Established by the John Conley Foundation for Ethics and Philosophy in Medicine, this annual essay contest has been administered by the AMA Journal of Ethics since 2004.
Each spring, the AMA Journal of Ethics poses a question in ethics and professionalism as the topic for the contest. Essays are judged on clarity of writing, responsiveness to questions posed in the essay prompt, and applicability to decisions presented in the case. The author of the best essay receives a prize of $5,000. The author of the winning essay is typically contacted within six weeks of the submission deadline and must be willing, if needed, to revise the essays at the request of AMA Journal of Ethics editorial staff in order to have the work published in the journal.
Please visit here for more detailed information about contest rules.
Currently enrolled US medical (MD) students and osteopathic (DO) students, resident physicians, or fellows in ACGME-accredited or AOA-accredited programs are eligible to submit entries. Entries must not have been previously published in print or electronic format and must not have been submitted to any other publication.
Essays must not exceed 1,500 words, excluding references. Essays must be submitted by a single author in Times New Roman 12 with 1.5 spacing.
Cover Page Requirements
The first page of the single Word document file must be the cover page, which must include the author’s name, address, telephone number, e-mail address, medical school (and year in medical school) or specialty training program (and year in training program), as well as the word count of the essay (excluding cover page and references), which must be tabulated as follows: In Word, highlight the essay text only, then on the Review tab in the Proofing group, click the Word Count icon or use Ctrl+Shift+G. This information must be included on the cover page only; essays including the author’s name on other pages of the essay will not be reviewed.
Essays must be submitted as one Word document file attached to an e-mail to Mr. Kelly Shaw. The Word document file name must be the author’s last name only. All materials must be received by 5 PM central time on 23 September 2022, as marked by email timestamp when received by the AMA. Authors who have waited even until 4:55 PM, for example, to submit materials have occasionally been disappointed, due to transmission delays, so please plan accordingly.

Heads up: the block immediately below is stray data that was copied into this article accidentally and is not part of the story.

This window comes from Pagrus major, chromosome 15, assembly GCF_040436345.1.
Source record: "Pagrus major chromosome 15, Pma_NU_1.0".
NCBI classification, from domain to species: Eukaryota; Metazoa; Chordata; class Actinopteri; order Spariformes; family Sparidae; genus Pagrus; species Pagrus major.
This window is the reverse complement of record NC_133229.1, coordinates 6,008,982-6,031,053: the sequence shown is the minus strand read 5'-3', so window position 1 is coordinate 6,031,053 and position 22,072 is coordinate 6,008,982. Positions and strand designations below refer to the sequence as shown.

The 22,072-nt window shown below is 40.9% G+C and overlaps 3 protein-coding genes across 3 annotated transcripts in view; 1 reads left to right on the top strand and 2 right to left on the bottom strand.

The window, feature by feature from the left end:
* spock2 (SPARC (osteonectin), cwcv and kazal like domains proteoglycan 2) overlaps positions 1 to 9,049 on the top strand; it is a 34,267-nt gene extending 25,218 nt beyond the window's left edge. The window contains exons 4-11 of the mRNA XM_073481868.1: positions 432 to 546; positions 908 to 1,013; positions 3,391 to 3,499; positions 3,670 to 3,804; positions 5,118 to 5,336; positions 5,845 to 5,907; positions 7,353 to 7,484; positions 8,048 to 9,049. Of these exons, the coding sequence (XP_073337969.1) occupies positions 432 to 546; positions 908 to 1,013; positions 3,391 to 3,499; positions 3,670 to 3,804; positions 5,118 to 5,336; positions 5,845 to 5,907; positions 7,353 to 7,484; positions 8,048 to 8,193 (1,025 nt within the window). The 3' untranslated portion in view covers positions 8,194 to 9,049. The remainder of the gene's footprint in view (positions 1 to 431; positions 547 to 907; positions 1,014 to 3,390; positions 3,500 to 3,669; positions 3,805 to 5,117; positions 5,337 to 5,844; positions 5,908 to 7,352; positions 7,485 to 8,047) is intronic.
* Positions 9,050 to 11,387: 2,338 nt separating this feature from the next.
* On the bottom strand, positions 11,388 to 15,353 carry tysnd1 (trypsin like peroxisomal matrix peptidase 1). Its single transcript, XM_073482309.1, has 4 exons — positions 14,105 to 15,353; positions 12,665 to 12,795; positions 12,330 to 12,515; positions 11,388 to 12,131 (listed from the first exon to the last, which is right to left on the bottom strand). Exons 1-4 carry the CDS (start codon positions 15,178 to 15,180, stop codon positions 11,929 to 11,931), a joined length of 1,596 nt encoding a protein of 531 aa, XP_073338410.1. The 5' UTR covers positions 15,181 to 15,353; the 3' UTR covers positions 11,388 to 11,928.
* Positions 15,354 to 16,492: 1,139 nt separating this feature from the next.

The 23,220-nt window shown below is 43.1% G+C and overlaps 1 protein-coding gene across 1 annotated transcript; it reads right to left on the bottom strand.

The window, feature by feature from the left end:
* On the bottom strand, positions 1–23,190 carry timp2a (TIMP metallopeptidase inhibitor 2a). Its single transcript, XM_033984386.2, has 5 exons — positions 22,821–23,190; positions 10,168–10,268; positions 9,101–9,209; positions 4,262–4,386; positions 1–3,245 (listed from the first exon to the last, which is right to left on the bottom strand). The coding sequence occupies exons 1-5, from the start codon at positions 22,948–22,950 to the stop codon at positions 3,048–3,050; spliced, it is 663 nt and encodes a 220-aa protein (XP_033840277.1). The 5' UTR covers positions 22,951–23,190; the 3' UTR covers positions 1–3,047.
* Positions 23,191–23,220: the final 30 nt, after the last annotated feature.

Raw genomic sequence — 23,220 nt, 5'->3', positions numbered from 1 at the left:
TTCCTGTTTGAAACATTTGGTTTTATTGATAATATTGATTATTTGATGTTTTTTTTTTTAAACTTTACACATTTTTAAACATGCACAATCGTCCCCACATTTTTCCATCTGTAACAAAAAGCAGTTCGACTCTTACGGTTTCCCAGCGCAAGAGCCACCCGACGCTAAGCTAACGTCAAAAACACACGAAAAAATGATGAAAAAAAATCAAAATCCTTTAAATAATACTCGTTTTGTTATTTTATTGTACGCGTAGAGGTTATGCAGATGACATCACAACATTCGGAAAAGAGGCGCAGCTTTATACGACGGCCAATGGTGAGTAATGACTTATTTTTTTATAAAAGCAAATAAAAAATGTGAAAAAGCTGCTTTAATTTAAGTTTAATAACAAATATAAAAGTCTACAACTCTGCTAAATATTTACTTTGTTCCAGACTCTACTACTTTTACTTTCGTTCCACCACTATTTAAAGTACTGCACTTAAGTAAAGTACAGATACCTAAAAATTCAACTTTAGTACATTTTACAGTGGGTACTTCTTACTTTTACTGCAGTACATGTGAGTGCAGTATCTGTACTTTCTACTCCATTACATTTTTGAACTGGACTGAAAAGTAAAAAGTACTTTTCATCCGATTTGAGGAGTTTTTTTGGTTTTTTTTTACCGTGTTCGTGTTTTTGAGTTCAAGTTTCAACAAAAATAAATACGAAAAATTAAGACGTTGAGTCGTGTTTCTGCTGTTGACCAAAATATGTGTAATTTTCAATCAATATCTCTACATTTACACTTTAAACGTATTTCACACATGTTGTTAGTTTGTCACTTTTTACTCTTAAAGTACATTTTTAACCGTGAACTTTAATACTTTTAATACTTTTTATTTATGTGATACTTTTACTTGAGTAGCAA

MG is a 50-year-old patient with coronary artery disease, advanced heart failure, tobacco use disorder, and persistent, unremitting schizophrenia who experienced several inpatient psychiatric stays over the last decade. Dr A is a psychiatrist who has become familiar with a pattern that has repeated during that time: (1) MG stops taking whatever antipsychotic medication MG is prescribed at the time, (2) MG loses ability to perform activities of daily living, (3) MG behaves erratically, and (4) MG is transported by law enforcement personnel to the organization’s emergency department or a regional jail. MG’s networks of resources and support erode during each cycle, making recovery diminishingly likely with each inpatient admission. Dr A wonders whether a palliative approach to MG is appropriate and what that would look like.
According to which health outcomes measures should palliative psychiatric prognosis, progress, and success be defined?
Trachsel M, Irwin SA, Biller-Andorno N, Hoff P, Riese F. Palliative psychiatry for severe persistent mental illness as a new approach to psychiatry? Definition, scope, benefits and risks. BMC Psychiatry. 2016;16:260.
Strand M, Sjöstrand M, Linblad A. A palliative care approach in psychiatry: clinical implications. BMC Med Ethics. 2020;21:29.